Much of GAP's work focuses on protecting and advocating for various types of government employees across the country. Many of these types of cases may seem to overlap with other program areas, such as National Security & Human Rights, or specific GAP campaigns (FDA and USDA employees would fall under our Food Integrity Campaign). This page is dedicated to outlining GAP's work with government whistleblowers that generally fall outside of these boundaries.
GAP accepts all kinds of employees who work for, or are contractors with, the federal government. In recent years, GAP has represented clients working under such federal agencies and departments as Agriculture, CIA, Defense, Energy, EPA, FBI, Homeland Security, Justice, State, Transportation, Transportation Security Administration, and Veteran's Affairs, just to name a few.
More specifically, GAP has worked with a number of national security, intelligence, and law enforcement whistleblowers through our National Security & Human Rights program. This includes whistleblowers from various agencies, such as the National Security Agency, CIA, FBI, Department of State, Department of Homeland Security, and Department of Justice (DOJ). In fact, GAP National Security & Human Rights Director Jesselyn Radack is herself a DOJ whistleblower.
A multitude of whistleblowers have also exposed numerous issues involving airline safety in recent years. This includes those from the TSA and FAA.
Other GAP program areas that accept government employees as clients (in addition to those listed above) include issues related to the environment (with a long history in nuclear oversight issues), public health (drug safety), and financial accountability. Again, this list is not all-inclusive. GAP accepts government employees with all types of disclosures.
Whistleblower protection and oversight for District of Columbia Government employees is, in many respects, markedly different than those of state governments. GAP, headquartered in Washington, DC, often assists many District employees who are eligible to avail themselves of protections that, on the whole, is quite good.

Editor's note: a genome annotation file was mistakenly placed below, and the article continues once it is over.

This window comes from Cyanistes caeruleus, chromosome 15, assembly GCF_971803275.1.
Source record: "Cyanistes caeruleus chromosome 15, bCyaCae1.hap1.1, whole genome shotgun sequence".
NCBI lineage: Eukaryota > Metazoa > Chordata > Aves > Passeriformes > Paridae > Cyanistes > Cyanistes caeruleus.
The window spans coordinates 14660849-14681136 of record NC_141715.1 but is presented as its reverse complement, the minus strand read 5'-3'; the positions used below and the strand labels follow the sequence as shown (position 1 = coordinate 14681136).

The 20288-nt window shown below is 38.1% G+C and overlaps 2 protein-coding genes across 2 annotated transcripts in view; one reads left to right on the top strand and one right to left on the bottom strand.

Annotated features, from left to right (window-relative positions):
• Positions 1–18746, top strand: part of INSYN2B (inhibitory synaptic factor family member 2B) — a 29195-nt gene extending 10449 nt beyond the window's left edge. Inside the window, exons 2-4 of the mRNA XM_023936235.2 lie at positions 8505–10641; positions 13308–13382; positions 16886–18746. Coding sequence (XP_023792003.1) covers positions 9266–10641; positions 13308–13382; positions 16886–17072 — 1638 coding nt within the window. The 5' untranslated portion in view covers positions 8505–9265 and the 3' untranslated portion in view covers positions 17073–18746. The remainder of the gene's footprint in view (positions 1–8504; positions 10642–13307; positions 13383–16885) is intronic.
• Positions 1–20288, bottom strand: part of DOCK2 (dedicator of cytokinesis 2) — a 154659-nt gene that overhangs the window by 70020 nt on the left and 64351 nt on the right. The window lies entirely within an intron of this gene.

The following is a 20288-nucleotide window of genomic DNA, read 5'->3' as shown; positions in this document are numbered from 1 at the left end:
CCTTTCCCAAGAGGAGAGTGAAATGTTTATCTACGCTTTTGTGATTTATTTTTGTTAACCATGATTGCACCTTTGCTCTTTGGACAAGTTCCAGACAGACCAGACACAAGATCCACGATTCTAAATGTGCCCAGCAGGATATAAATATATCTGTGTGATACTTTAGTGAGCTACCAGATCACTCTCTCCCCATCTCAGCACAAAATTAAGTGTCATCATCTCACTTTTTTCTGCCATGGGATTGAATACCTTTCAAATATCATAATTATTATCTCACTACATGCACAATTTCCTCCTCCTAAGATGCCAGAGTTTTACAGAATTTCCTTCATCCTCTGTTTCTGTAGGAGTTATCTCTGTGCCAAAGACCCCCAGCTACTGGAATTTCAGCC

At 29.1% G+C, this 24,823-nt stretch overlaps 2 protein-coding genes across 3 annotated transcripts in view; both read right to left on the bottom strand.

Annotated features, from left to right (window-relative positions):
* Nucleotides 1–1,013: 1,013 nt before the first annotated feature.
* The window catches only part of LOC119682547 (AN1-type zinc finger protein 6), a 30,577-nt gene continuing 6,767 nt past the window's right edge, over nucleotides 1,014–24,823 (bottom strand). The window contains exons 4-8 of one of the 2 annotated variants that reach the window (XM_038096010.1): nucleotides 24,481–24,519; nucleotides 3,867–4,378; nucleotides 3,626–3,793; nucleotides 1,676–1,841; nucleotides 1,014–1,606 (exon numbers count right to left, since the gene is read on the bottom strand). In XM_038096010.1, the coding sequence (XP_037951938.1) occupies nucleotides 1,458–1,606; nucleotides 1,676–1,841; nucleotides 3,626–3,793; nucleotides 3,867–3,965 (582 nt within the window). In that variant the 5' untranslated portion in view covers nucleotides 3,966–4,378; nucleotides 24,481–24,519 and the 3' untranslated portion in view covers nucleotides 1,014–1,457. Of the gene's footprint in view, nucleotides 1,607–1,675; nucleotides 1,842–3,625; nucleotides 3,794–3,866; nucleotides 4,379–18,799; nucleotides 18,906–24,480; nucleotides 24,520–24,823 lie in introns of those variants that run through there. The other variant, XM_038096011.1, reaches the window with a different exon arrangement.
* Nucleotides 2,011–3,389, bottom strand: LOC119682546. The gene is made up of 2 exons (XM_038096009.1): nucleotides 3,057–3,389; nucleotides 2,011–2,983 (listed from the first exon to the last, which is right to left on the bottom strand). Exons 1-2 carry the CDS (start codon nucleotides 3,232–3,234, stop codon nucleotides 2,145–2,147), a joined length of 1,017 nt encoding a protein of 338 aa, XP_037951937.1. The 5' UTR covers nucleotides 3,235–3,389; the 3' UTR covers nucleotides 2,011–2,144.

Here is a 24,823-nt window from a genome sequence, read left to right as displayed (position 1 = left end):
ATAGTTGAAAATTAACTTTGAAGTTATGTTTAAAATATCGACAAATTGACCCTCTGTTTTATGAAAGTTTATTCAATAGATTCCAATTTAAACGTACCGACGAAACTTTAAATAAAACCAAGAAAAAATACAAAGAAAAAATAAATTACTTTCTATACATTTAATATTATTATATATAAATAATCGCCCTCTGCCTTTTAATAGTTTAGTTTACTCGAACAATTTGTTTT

Government Employee Highlights
It has become apparent through GAP’s litigation in the District that one of the most serious perpetrators of retaliation against District government employees is the District of Columbia Fire and Emergency Medical Services (“FEMS”). FEMS, specifically the DC Fire Department, has on several occasions unjustly retaliated against whistleblowers who speak out against wrongdoing. Allegations regarding FEMS adverse personnel practices come from current and former high-ranking uniformed officers, firefighters on the ground, and civilian employees. One of the most egregious forms of retaliation has come in the form of “orders” to submit to psychological evaluations in the wake of employees making lawfully protected disclosures about FEMS operations or the conduct of the agency’s uniformed management. GAP endeavors to bring awareness to this insidious practice through its representation of former employees.
State and Locality Employees
GAP also occasionally handles the disclosures of state employees. Unfortunately, the multitude and myriad of patchwork state protections do not allow for us to list our work in this area, or such protections, at this time. We hope to expand on this area of whistleblower protection in the future to provide the public with a more thorough understanding of what these important employees face.